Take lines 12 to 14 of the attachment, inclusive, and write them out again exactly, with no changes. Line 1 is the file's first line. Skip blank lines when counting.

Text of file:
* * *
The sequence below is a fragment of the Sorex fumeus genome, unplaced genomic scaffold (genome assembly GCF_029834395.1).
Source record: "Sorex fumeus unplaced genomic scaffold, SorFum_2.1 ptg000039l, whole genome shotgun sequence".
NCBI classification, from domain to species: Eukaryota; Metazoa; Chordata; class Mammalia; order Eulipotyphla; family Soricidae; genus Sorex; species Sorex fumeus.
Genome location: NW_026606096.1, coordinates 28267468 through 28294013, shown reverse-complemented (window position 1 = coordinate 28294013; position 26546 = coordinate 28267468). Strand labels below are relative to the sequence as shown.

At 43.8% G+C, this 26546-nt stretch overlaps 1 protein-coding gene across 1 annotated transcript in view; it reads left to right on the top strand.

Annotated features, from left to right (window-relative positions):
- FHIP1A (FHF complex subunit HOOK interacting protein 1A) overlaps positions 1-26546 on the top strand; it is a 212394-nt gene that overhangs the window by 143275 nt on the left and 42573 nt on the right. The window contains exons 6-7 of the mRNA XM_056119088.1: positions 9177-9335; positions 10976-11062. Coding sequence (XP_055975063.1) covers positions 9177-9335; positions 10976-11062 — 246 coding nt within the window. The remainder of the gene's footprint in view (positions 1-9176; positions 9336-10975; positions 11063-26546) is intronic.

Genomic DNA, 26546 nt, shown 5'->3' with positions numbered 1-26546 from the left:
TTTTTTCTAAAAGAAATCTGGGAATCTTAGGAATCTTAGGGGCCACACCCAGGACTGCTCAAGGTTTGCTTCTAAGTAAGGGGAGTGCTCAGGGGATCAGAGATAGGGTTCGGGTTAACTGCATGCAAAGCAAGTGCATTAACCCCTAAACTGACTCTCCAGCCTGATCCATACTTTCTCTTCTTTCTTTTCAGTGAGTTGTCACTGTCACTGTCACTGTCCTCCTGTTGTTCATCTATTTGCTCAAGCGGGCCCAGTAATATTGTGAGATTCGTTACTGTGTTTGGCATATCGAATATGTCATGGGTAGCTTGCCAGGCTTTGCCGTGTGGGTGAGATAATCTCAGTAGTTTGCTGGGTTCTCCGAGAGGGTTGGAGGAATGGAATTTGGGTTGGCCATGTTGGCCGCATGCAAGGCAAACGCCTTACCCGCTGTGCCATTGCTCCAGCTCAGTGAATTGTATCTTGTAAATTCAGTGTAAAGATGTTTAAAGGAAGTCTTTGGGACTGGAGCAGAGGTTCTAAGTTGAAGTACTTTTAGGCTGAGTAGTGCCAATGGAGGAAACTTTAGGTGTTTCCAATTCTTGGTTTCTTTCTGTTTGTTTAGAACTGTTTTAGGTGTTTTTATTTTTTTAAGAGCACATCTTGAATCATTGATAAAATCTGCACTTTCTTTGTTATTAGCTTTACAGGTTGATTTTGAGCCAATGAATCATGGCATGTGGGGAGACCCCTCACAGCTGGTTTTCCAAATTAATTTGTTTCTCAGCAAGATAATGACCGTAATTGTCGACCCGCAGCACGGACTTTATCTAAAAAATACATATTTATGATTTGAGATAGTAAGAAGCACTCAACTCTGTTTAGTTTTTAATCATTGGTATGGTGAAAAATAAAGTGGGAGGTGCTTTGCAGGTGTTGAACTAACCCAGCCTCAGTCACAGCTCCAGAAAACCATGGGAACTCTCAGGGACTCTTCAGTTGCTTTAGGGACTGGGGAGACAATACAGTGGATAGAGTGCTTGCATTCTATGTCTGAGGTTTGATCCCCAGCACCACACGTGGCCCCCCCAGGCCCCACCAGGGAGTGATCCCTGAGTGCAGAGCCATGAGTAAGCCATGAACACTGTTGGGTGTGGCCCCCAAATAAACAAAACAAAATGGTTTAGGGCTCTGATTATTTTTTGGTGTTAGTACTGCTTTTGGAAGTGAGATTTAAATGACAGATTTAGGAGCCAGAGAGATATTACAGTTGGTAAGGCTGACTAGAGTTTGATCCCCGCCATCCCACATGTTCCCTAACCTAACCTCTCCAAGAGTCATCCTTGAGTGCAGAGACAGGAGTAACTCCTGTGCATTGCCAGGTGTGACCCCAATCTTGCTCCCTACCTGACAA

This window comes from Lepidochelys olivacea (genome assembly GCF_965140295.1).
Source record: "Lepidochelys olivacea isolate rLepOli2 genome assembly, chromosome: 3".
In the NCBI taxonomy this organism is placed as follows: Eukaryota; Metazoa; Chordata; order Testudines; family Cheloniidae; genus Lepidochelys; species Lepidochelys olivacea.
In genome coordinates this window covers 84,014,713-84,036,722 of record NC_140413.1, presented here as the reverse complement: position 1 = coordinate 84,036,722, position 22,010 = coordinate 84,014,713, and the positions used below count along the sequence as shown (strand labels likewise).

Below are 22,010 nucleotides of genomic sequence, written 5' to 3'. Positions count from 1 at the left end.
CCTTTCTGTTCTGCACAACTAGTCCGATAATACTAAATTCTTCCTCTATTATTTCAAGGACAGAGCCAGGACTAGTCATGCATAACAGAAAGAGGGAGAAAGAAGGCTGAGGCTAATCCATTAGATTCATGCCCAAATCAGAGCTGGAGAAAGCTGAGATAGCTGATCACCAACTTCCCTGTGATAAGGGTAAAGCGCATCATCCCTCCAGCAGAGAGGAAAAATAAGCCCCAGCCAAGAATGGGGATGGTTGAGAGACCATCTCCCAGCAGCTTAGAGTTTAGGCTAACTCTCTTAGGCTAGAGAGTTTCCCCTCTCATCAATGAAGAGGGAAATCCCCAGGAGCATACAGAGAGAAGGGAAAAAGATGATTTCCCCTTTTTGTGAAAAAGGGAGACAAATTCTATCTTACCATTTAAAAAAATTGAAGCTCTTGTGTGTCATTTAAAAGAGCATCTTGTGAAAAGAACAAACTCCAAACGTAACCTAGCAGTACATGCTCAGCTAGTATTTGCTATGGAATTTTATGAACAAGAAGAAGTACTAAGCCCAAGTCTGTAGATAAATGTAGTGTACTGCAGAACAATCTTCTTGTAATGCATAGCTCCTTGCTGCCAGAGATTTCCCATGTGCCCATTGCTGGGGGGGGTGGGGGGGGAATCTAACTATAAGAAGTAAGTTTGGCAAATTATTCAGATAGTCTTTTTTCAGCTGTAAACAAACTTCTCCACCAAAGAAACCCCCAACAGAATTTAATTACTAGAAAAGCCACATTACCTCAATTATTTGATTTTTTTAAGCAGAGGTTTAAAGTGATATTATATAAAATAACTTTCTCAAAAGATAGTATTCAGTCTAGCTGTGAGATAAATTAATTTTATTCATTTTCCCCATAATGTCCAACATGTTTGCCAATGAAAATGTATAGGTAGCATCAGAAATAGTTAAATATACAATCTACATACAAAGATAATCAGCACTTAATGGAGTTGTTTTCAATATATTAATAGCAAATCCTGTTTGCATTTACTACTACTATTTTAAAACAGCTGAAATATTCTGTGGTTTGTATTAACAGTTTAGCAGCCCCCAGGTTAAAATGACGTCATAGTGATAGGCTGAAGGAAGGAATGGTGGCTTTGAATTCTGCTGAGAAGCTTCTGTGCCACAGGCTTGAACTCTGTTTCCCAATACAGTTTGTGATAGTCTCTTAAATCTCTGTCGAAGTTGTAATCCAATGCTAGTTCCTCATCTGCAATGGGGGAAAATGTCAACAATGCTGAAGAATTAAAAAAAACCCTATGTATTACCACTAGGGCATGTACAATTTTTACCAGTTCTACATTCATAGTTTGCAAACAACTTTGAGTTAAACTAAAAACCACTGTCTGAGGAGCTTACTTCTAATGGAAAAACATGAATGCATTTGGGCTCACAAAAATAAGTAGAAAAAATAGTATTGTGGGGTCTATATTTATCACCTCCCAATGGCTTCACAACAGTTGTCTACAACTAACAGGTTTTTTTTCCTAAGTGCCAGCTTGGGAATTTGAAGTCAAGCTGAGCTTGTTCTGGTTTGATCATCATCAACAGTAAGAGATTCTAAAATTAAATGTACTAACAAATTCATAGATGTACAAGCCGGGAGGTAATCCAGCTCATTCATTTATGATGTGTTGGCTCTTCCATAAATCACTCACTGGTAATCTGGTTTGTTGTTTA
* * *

In the NCBI taxonomy this organism is placed as follows: Eukaryota; Metazoa; Chordata; order Testudines; family Cheloniidae; genus Lepidochelys; species Lepidochelys olivacea.
In genome coordinates this window covers 84,014,713-84,036,722 of record NC_140413.1, presented here as the reverse complement: position 1 = coordinate 84,036,722, position 22,010 = coordinate 84,014,713, and the positions used below count along the sequence as shown (strand labels likewise).

Below are 22,010 nucleotides of genomic sequence, written 5' to 3'. Positions count from 1 at the left end.